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At the same time, the first official record of the existence of coffee in Costa Rica dates from 1816. The document is the will of Father Felix Velarde and it lists among his properties a plot of land where coffee had been planted; if we take into consideration that it takes at least three to four years for a coffee tree to reach maturity, this will is a great indicator of when coffee started to be planted. According to tradition, Father Felix offered the seeds to his neighbors, inviting them to plant them too. His offer must have been a popular one because the first recorded export of coffee out of Costa Rica was a 100 pound sack sent to Panama in 1820; unfortunately, there is no record of the final destination of this coffee.


Twelve years later, Costa Rican coffee was already being exported officially. In 1832, German businessmen Jorge Stiepel was exporting our coffee to England via Chile , where it was relabeled as "Valparaíso Chilean Coffee".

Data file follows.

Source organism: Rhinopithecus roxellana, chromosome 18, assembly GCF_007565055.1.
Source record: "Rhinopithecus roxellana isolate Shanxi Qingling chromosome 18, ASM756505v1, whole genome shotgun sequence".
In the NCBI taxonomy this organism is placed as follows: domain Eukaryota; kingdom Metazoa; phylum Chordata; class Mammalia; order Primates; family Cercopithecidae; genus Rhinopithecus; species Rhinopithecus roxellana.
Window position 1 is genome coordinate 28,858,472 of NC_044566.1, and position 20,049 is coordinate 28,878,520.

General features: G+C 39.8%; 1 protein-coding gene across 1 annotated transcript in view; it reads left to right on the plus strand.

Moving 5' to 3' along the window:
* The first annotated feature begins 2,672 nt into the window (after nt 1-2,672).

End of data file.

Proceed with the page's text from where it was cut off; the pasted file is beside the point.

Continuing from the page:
Meanwhile, Mariano Montealegre was fast becoming the main promoter of the crop between 1830 and 1840. He lead a group of forward-thinking coffee producers to take on the task of exporting directly to England . The first shipment included 5,505 one-hundred-pound sacks and it was made in 1843. It left Costa Rica in an English ship named The Monarch.


An interesting footnote supporting the relevance of the coffee industry is that our National Theater was financed in part by a self-imposed tax on each bag of coffee exported. The year was 1890 and even though the tax was abolished in 1893, it allowed the coffee growers to contribute approximately 5% of the total cost of the theater. Costa Rica had prospered economically and the feeling was that a worthy scenario needed to be built for the glowing opera stars of the time.


Costa Rica' s position as a producer/exporter of coffee was strengthened by the vision of its first two Heads of State: Juan Mora Fernández and Braulio Carrillo. They sensed that coffee could generate economic growth and enhance Costa Rica 's position on the international market, so they enacted laws that supported its development. We can never be sure if Presidents Mora and Carrillo envisioned the role that Costa Rica was to have as a world leader in the production and export of gourmet coffee, but we definitely have a lot to thank them for.

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